Vaccine

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A vaccine will allow an organism's [[Immune system|immune system]] to develop an active immunity against a certain [[Pathogen|pathogen]]. <ref>NHS.04/04/2014, How vaccines work, [Online]Available at: http://www.nhs.uk/conditions/vaccinations/pages/how-vaccines-work.aspx,[Accessed - 27/11/2014]</ref>  
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A [[Vaccine|vaccine ]]will allow an organism's [[Immune system|immune system]] to develop an active immunity against a certain [[Pathogen|pathogen]]. <ref>NHS.04/04/2014, How vaccines work, [Online]Available at: http://www.nhs.uk/conditions/vaccinations/pages/how-vaccines-work.aspx,[Accessed - 27/11/2014]</ref>  
  
 
The vaccine will mimic the process of a natural [[Infection|infection]], however the [[Organism|organism]] will not experience the effects of being infected by the [[Pathogen|pathogen]]. <ref>U.S. Department of Health and Human Services.23/7/13, How Vaccines Work, [Online]Available at: http://www.vaccines.gov/more_info/work/ ,[Accessed - 27/11/2014]</ref>  
 
The vaccine will mimic the process of a natural [[Infection|infection]], however the [[Organism|organism]] will not experience the effects of being infected by the [[Pathogen|pathogen]]. <ref>U.S. Department of Health and Human Services.23/7/13, How Vaccines Work, [Online]Available at: http://www.vaccines.gov/more_info/work/ ,[Accessed - 27/11/2014]</ref>  
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The vaccine (altered pathogens) is then inserted into the target organism. Its [[Immune system|Immune system]] will respond as the vaccine is seen as a threat. The[[Immune system|immune response]] will behave naturally and the vaccine will be destroyed, however the [[Memory T cells|Memory T]] and [[Memory B cells|Memory B]] cells will remember the pathogen's [[Antigen|antigen]] structure. <ref>U.S. Department of Health and Human Services.23/7/13, How Vaccines Work, [Online]Available at: http://www.vaccines.gov/more_info/work/ ,[Accessed - 27/11/2014]</ref>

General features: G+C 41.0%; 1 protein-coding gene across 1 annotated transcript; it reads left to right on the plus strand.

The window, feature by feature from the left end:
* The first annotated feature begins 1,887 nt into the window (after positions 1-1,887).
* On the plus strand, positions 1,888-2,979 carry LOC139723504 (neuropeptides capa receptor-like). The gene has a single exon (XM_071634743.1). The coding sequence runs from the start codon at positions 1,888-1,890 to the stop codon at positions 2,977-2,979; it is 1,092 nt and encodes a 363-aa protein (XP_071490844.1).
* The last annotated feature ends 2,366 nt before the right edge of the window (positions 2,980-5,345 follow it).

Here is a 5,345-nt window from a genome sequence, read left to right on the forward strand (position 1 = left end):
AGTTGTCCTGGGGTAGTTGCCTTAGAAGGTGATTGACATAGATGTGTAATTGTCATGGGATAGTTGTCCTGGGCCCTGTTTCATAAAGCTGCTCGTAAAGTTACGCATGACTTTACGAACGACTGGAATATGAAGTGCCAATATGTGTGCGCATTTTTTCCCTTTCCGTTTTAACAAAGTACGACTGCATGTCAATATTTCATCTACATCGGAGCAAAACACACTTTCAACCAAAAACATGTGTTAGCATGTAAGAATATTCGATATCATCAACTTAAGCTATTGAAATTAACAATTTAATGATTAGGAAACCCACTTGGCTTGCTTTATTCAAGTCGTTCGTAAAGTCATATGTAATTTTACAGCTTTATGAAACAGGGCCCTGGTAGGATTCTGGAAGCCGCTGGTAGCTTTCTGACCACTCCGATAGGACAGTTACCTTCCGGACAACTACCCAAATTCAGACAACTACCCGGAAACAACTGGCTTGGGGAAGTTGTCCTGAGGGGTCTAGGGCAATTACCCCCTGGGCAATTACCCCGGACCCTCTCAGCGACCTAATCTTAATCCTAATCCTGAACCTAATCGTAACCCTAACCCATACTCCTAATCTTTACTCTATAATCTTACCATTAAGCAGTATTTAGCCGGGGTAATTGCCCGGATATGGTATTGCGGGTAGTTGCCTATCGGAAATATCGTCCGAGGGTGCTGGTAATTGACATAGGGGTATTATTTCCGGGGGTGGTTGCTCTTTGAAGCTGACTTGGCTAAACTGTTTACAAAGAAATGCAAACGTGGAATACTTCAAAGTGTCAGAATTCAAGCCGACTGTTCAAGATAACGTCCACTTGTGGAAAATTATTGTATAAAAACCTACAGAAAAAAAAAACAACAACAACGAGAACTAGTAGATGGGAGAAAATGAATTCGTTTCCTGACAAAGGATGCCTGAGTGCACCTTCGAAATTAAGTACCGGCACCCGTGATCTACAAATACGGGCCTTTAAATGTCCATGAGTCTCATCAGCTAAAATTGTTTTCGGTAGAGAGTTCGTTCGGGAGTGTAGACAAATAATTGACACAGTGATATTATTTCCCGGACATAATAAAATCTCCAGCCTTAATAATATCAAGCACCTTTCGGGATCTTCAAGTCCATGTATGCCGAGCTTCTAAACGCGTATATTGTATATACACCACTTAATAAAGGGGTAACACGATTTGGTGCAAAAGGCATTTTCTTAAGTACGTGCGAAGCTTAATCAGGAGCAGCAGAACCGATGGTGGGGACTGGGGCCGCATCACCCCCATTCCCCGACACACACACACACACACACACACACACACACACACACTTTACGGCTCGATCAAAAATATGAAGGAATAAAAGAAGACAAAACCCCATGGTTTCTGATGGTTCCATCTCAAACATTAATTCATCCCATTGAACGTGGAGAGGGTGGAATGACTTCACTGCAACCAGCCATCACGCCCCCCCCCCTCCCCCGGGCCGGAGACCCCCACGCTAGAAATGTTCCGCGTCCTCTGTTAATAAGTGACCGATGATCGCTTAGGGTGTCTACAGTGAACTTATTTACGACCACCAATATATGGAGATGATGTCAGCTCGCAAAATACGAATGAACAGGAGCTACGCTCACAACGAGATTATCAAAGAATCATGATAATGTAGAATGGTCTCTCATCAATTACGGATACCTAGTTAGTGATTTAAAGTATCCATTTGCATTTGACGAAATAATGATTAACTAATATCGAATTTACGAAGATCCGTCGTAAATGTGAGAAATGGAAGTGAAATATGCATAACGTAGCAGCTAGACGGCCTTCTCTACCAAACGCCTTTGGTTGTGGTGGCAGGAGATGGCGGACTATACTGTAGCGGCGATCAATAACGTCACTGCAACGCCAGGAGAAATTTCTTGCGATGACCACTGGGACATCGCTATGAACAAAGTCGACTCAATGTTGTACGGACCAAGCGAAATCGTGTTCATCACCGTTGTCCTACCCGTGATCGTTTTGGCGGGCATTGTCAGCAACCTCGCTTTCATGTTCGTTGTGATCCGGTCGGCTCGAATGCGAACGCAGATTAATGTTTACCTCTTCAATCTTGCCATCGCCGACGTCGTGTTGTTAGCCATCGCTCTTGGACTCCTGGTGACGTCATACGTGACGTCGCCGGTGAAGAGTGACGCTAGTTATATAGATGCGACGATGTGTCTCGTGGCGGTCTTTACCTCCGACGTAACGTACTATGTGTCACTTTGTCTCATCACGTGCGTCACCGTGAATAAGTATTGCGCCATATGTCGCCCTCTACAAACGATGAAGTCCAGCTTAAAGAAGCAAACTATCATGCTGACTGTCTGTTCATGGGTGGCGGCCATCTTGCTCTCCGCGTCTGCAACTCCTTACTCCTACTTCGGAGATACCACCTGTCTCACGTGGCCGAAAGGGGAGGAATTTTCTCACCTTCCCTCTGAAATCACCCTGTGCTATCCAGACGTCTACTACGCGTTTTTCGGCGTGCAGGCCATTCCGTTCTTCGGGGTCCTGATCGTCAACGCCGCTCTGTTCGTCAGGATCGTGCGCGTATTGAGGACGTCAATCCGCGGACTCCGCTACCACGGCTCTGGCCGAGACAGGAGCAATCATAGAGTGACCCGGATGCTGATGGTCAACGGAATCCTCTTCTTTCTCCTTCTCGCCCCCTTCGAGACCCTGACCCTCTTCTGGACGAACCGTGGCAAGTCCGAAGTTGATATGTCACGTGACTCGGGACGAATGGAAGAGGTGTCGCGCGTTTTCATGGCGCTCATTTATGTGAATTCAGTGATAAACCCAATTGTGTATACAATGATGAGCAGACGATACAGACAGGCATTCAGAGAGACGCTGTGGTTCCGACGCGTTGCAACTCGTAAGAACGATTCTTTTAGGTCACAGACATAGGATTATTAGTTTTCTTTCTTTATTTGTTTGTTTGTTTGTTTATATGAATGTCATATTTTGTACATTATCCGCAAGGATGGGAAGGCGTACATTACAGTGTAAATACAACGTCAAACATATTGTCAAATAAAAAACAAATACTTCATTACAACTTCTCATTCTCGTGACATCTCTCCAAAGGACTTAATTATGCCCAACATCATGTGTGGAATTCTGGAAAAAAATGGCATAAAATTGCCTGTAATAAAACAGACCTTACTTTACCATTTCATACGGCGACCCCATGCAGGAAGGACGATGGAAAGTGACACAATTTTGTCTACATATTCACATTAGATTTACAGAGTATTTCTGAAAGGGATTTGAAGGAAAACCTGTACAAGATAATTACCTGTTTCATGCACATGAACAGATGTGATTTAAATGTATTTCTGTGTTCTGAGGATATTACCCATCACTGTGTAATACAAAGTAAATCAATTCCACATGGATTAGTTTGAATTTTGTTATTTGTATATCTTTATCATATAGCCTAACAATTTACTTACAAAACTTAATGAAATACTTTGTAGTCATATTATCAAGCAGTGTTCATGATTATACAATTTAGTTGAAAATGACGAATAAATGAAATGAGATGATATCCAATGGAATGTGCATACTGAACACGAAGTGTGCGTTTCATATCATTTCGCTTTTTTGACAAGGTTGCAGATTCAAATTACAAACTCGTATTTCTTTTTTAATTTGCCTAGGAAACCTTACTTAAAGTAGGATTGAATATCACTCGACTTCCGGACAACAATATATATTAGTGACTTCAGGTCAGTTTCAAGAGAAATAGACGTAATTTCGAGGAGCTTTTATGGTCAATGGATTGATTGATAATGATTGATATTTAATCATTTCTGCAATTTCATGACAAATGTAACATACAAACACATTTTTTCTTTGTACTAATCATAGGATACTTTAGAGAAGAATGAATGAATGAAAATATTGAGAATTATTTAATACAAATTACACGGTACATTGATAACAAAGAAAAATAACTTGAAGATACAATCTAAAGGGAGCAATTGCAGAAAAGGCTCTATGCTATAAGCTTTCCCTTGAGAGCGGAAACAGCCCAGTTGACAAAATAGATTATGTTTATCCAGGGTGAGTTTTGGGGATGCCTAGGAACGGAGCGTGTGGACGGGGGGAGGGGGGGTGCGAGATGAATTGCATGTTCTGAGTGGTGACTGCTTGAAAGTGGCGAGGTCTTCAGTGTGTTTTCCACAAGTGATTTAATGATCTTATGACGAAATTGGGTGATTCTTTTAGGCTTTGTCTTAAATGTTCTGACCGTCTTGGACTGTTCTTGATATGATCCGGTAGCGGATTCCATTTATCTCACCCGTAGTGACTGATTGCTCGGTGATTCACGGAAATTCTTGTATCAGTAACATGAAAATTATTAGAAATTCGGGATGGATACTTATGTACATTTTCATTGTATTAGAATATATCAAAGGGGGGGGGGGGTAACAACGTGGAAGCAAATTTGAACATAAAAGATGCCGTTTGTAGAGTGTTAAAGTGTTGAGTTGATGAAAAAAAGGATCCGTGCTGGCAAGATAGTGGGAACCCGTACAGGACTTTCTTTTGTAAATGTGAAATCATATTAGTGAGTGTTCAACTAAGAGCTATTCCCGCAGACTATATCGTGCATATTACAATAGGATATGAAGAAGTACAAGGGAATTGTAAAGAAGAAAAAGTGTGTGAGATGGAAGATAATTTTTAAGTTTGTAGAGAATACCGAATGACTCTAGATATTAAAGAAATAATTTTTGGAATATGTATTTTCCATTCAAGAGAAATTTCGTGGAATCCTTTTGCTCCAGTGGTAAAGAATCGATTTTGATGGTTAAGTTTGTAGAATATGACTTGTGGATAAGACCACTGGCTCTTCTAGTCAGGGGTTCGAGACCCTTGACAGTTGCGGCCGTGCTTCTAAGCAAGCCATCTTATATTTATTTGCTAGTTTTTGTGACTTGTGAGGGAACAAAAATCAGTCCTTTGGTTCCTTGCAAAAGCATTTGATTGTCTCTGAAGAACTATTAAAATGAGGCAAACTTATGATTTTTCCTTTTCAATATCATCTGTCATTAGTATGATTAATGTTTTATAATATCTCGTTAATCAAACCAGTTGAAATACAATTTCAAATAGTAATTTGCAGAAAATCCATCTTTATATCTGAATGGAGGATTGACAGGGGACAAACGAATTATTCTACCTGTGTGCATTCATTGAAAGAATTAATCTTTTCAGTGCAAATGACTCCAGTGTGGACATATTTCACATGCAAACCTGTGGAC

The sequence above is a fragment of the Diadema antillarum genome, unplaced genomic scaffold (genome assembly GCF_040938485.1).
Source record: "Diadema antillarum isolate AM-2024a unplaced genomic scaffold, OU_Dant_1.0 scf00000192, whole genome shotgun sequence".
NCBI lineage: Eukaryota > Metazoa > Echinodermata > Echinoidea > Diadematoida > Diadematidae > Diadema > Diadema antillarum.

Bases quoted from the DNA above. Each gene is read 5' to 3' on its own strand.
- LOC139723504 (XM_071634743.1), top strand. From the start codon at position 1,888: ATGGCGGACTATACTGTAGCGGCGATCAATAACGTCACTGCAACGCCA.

The vaccine (altered pathogens) is then inserted into the target organism. Its [[Immune system|Immune system]] will respond as the vaccine is seen as a threat. The[[Immune system|immune response]] will behave naturally and the vaccine will be destroyed, however the [[Memory T cells|Memory T]] and [[Memory B cells|Memory B]] cells will remember the pathogen's [[Antigen|antigen]] structure. <ref>U.S. Department of Health and Human Services.23/7/13, How Vaccines Work, [Online]Available at: http://www.vaccines.gov/more_info/work/ ,[Accessed - 27/11/2014]</ref>  
  
This will allow a rapid immune response if the organism ever comes into contact with the [[Pathogen|pathogen]] again. <ref>U.S. Department of Health and Human Services.23/7/13, How Vaccines Work, [Online]Available at: http://www.vaccines.gov/more_info/work/ ,[Accessed - 27/11/2014]</ref>&nbsp;However for [[T lymphocytes|T]] and [[B-Lymphocyte|B lymphocytes]] to develop it can take a few weeks, therefore it is possible that if someone is infected with the pathogen within a few weeks of getting them vaccine it is possible for them to have symptoms of the disease <ref>http://www.cdc.gov/vaccines/hcp/patient-ed/conversations/downloads/vacsafe-understand-color-office.pdf</ref> <ref>http://www.cdc.gov/vaccines/hcp/patient-ed/conversations/downloads/vacsafe-understand-color-office.pdf</ref>.